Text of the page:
Using data to improve citizens’ lives

29 September 2022

One cannot talk about the future of the EU without mentioning data democracy and digital transformation. The EU itself has been doing everything possible to work towards a digital future where citizens are at the centre, with discussions of the new Data Act, among other specific decisions and debates that concern the average citizen as well as city governments.

A set of initiatives can be understood as a new social contract where society dictates the direction of technological progress. Technology and data can put people first and not the other way.

Francesca Bria. Image by Martin Kraft ( License: CC BY-SA 4.0 via Wikimedia Commons
Francesca Bria. Image by Martin Kraft ( License: CC BY-SA 4.0 via Wikimedia Commons

According to Francesca Bria, President of the Italian National Innovation Fund, “EU has massive investments in infrastructure focused on the green and digital transition to answer the question of how to make sure that the digital transition has the values of the EU (human rights, democracy and protecting fundamental rights of citizens).”

We’ve seen the speedy digitalisation of our lives during the pandemic – from delivery of food and e-commerce to remote working, remote medicine, etc. – but, explains Bria, “policymakers know that the role of the EU is giving a direction, to understand the trends of digital transformation, to ask ‘digital for what?’, ‘How do we improve people’s lives with all of this and protect their rights?’”.

And, she says, “we must put people first. Citizens’ needs in the first place and putting digital services in service of the people.

We must start from the problems we need to tackle – new urban planning, sustainable mobility, housing, ecological transition, etc – and scale up solutions. Smart for whom and what kind of cities we are building for the future.”

We know that today, we live in a world where data extrativism is a rule, that is, only a few companies can use data to create algorithms and predictions – such as Google or Facebook -, and there’s a problem of surveillance capitalism, we are the raw material, the data we produce and our personal databases today’s digital economy.

Therefore, “we need data-driven regulation and cities are on the forefront of this issue,” adds Bria. We are talking about regulating Uber, Airbnb, etc as, for example, Barcelona did. And more cities are talking about regulating big tech and companies that heavily rely on (personal) data.

Eddy Hartog,  Head of Unit Technologies for Smart Communities at the European Commission, makes it clear that the main aim of digital sovereignty “is not insolation, but being the master of your own environment and to be able to act in the interests of EU citizens, especially in crisis times and emergencies.”

According to him, the Data ACT and Data Governance ACT currently being discussed by the EU are concrete steps toward digital sovereignty in Europe and emphasized that municipal and regional cooperations are key to success. Data sovereignty and portability, privacy and security by design, open standards and open APIs, etc will not only help protect citizens’ privacy but also enable cities to handle data in a way that can benefit their own citizens as well.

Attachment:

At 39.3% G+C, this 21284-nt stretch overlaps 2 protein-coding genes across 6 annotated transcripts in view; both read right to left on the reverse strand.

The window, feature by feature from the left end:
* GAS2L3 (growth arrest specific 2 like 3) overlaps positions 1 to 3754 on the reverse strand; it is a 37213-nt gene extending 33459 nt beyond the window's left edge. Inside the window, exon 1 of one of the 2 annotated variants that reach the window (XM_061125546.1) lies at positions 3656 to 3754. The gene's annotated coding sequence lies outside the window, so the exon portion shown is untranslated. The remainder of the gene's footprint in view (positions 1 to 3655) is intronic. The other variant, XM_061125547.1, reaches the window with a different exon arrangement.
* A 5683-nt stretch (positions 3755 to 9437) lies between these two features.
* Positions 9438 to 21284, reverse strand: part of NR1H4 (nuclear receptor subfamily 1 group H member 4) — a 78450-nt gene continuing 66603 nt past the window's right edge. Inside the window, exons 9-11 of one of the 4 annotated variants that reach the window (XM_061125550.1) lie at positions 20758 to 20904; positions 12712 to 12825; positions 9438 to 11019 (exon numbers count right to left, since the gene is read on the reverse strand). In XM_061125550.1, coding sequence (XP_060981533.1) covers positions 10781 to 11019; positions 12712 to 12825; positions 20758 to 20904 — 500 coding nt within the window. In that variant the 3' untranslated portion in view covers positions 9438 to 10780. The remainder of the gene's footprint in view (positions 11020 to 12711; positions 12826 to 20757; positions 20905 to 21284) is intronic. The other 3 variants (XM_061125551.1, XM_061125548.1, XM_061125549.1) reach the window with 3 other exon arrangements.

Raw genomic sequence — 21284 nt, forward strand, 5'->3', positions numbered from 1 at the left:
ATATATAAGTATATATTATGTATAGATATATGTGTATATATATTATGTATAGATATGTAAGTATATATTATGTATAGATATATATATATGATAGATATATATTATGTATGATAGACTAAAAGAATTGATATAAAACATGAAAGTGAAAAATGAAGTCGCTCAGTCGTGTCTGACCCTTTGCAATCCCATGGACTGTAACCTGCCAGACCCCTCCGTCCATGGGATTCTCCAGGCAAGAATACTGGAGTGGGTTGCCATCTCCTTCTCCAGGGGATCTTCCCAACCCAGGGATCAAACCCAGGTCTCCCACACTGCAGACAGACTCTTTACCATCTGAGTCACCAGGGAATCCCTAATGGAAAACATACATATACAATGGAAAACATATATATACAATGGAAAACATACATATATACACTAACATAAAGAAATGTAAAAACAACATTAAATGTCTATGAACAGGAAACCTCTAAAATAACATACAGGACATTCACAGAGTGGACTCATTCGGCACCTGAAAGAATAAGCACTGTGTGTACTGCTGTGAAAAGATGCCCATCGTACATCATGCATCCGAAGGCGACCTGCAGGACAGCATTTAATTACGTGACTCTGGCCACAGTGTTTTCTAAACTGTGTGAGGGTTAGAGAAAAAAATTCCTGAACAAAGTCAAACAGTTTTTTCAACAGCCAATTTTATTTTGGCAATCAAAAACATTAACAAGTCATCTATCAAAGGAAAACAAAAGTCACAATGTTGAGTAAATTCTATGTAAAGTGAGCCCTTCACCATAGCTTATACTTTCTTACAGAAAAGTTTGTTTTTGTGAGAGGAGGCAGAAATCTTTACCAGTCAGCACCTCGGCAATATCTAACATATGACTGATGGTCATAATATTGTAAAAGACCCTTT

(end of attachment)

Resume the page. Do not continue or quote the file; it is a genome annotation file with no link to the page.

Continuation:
After all, the value is not in the data itself but in how you can use such data. How cities can use all the data they gather – garbage collection, cameras, mobility, etc – to improve citizen’s lives and to support decisions taken by the city in an informed way, not to mention data collected by private entities, companies, etc that must be regulated and used to promote the betterment of citizen’s lives.

That’s for instance, what Riga is doing, putting forward nationwide digital competency straightening strategies, enrolling also other municipalities that, explains Edgars Klētnieks, Head of Product at the Riga City Digital Agency, sometimes don’t even have a dedicated IT service.

The ever-changing nature of regulation is a challenge. That’s why it’s crucial for the EU not only to set minimum standards so cities can have security, but also be able to share data and knowledge amongst themselves.

In Riga, the city has pilot projects in cooperation with local tech hubs and receiving long-term EU funding to promote initiatives such as implementing low emission zone traffic sensors, smart traffic lights, communicating air quality, gauging energy efficiency via consumption sensors, etc.

Additionally, another topic gained prominence due to the current energy crisis brought about by the Russian war in Ukraine: how can the EU reduce its dependency on Russian gas and how can data be used to help achieve such a goal?

Some of these points will be discussed during Eurocities’ Digital Forum in Madrid, from 5-7 October, in which two sessions will be live-streamed with a focus on sustainability and digital solutions for cities and digital strategies.

Digital Forum Madrid Cover
Digital Forum Madrid Cover

Francesca Bria and Edgars Klētnieks’ comments were given during the online workshop “Digital Sovereignty in Europe” on 28 September, chaired by Dr Mohammad Gharesifard, from Eurocities, and organised by Digital Hesse Smarte Region in partnership with Eurocities, Enterprise Europe Network, Hessen Trade and Invest, House of Digital Transformation and Living in EU.


Raphael Garcia Eurocities Writer